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Orszag speaks! Or at least he will.

The outgoing budget chief has plenty of things to keep him busy, including his September wedding to Bianna Golodryga.
The outgoing budget chief has plenty of things to keep him busy, including his September wedding to Bianna Golodryga. (Bill O'leary/the Washington Post)
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The e-mail noted that one provision was "providing for a committee of 15 participants, which include the Secretary of State only as a co-equal member as opposed to placing her as the lead, as had been earlier requested; and others do not vest authorities in the Secretary, as had been requested for comparable provisions."

This will not do. She must be at the head of the table.

Outside development groups argue that this view seems at variance with President Obama's commitment for what the White House called his "new approach to development." Obama's recently released National Security Strategy, the announcement said, noted that "development, diplomacy, and defense are components of a comprehensive, integrated approach to the challenges we face today."

The Pentagon says it wants out of the development business because that's not what it does. So the question, which apparently the White House will resolve, is whether development is going to be a distinct, though coordinated, function. That is, who's going to be in charge of development out in the field.

There's not going to be a return to the days when ambassadors in some countries had less clout than the AID directors, who had fatter wallets. But Obama, always deferential to Clinton, may have to make some hard structural decisions.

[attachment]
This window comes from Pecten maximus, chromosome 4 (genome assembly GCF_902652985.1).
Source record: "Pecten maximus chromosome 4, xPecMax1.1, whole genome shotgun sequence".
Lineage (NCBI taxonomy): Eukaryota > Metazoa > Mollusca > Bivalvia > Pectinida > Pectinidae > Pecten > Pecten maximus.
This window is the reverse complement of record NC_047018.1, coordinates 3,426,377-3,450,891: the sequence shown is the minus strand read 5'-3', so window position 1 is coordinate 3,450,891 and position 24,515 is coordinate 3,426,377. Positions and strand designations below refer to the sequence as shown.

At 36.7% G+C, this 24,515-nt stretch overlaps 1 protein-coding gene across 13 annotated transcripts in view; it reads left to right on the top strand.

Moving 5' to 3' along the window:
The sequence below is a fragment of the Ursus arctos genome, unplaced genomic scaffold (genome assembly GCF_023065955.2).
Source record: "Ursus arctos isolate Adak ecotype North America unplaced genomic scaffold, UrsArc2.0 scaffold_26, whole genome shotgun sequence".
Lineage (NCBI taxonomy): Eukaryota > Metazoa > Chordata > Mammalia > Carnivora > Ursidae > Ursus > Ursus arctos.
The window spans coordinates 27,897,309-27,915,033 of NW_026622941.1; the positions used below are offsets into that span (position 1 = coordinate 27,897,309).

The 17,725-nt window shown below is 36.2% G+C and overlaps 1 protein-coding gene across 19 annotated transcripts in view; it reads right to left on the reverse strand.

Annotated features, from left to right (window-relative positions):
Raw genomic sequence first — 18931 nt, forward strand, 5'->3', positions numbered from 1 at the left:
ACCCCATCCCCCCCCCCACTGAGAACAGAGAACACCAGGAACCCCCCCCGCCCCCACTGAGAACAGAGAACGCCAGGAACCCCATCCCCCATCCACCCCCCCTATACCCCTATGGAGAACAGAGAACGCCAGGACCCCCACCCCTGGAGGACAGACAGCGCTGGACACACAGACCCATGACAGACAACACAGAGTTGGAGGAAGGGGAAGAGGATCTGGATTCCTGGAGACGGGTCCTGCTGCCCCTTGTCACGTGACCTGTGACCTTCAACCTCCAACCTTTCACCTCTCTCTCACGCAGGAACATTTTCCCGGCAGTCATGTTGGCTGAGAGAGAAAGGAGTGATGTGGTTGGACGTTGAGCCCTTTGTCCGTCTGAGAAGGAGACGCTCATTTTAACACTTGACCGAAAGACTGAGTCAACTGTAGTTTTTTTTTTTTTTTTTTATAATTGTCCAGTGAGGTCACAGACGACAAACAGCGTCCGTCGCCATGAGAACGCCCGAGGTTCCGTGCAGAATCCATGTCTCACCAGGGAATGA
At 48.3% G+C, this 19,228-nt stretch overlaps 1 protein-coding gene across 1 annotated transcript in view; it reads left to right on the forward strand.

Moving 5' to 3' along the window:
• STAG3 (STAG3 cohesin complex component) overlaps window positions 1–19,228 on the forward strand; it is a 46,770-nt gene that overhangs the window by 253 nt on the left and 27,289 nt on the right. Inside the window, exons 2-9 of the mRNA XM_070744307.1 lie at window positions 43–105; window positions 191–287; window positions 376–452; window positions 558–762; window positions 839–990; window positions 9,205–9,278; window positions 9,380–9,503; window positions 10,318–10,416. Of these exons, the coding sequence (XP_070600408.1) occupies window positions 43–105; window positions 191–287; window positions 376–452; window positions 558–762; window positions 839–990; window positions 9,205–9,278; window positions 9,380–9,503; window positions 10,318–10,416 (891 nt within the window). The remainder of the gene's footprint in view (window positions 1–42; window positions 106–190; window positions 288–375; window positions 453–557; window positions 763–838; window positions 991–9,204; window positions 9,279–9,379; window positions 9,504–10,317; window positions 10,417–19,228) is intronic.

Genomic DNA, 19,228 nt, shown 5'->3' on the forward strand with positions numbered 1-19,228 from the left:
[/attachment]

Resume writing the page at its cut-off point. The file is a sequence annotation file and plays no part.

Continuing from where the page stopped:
But how does it end?

The Air Force Research Institute wants its folks at Maxwell AFB to read a book with a truly gloomy title: "In the Graveyard of Empires: America's War in Afghanistan." Despite the title, and the grim history of others -- the British, the Russians -- who have ventured into Afghanistan, the new book by Rand Corp. political scientist Seth Jones is not entirely discouraging.

Jones, who worked for Gen. Stanley McChrystal and advises the Pentagon, still thinks things may work out. The Air Force is buying 2,500 copies. (Bestseller lists are wary of bulk sales.) Everyone had better read quickly, very quickly.

A new No. 2 G-man

FBI Director Robert S. Mueller has tapped Timothy P. Murphy, an associate deputy director and 12-year veteran of the bureau, to be the FBI's deputy director. Murphy, who has been in charge of the Cincinnati division and assistant special agent in charge of the Washington field office, succeeds John S. Pistole, who left to be administrator of the Transportation Security Administration.

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